Moxley: Michigan’s trip to Rome was unethical
Brenna Moxley | Monday, May 1, 2017
After the NCAA decided to ban trips for sports teams while schools are on academic breaks, University of Michigan football coach Jim Harbaugh decided to take advantage of the opportunity to go on one last vacation with his team before the rule goes into effect. He chose not to go to Florida this year, but instead took the team to Rome for spring break. The team was able to afford this trip thanks to an “undisclosed donor.”
There are fans who love the fact that the team was able to go on this trip and learn more about one another, while the program also experienced a significant amount of media exposure — helping with Michigan’s recruiting. According to Harbaugh, the squad was “cultured” via trips to the Colosseum, Vatican and Spanish Steps. The topic that has been least focused on during this excursion, surprisingly, is football. The team held just three practices in a week’s time because Harbaugh claims this trip was more about bonding as a team and learning, because “not all learning is done in a classroom.”
However, this trip was actually Harbaugh’s course of action to show the NCAA that he does not agree with their recent decision and will wholeheartedly go against the NCAA’s wishes.
It is ridiculous and unacceptable that the representative of a well-known university and coach of a highly-ranked football team would blatantly disregard a rule that the NCAA established in order to maintain fairness between NCAA teams. Instead, Harbaugh took it upon himself to say “nope” to the NCAA and flaunt the exorbitant amounts of money that the University of Michigan receives from donors — anonymous at that — to spend on an unnecessary trip halfway across the world right before the rule goes into effect.
Since Harbaugh always complains about other schools using unethical recruiting tactics — typically schools in the SEC — his recruiting tactics must be squeaky-clean, right? Wrong. Harbaugh decided to take his team and early enrollees on a trip to Rome for free, and recruits named this trip as a selling point for them.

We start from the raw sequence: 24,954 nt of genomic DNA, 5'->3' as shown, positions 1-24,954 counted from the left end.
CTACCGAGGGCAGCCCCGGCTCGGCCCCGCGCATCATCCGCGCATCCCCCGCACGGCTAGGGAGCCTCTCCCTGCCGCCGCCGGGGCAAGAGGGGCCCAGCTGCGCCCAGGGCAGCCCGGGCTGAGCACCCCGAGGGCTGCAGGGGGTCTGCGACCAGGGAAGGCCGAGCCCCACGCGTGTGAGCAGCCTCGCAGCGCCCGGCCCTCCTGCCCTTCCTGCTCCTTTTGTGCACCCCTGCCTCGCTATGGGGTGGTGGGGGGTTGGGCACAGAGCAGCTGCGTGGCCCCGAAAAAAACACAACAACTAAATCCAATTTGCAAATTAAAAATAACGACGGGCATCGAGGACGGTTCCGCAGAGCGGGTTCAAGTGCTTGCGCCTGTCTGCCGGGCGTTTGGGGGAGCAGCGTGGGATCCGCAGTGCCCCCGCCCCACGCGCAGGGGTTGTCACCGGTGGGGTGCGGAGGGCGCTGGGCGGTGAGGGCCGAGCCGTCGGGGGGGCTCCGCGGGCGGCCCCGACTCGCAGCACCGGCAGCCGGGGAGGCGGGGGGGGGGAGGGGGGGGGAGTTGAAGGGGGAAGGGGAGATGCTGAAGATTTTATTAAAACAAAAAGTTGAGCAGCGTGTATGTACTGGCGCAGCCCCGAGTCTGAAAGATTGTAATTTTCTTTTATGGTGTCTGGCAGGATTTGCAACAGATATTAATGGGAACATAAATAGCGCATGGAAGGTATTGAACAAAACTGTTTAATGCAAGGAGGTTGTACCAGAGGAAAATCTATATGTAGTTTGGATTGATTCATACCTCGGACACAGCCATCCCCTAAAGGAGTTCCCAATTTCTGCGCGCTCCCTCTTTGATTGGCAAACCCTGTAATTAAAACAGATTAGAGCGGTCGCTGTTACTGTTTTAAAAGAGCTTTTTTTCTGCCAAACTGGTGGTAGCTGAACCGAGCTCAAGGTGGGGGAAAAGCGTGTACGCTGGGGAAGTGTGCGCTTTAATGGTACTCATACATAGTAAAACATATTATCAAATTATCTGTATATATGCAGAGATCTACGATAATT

On top of this, Harbaugh also recently tried to hire high school coach Michael Johnson Sr., whose son happens to be one of the best quarterbacks in the next recruiting class. While Johnson ended up taking a position at Oregon instead, Harbaugh still offered Johnson a coaching position in order to recruit his son.
Paul Finebaum, SEC Network radio host and occasional speaker on ESPN’s “Outside the Lines,” summed up this recent situation with Harbaugh bluntly: “He is an evil genius. I think he’s one of the smartest people I’ve run into in a long time. … But this is wrong. It may not be illegal by NCAA standards and bylaws as of this moment, but to me, it’s cheating. It’s blatantly disregarding the spirit of the NCAA rule. We all know why he’s doing it. … I don’t know why the media celebrates Jim Harbaugh for disregarding the NCAA rule book and doing things [that] in my mind are unethical.”
The trip to Rome was just the latest of Harbaugh’s sneaky, unethical recruiting tactics, consistent with his desire to stir up controversy and to be the center of media attention. If the NCAA continues to stand by and let Harbaugh push the limits of the NCAA guidelines, we will surely see more questionable recruiting techniques and pampering of current players in the future from Harbaugh’s camp.
The views expressed in this column are those of the author and not necessarily those of The Observer.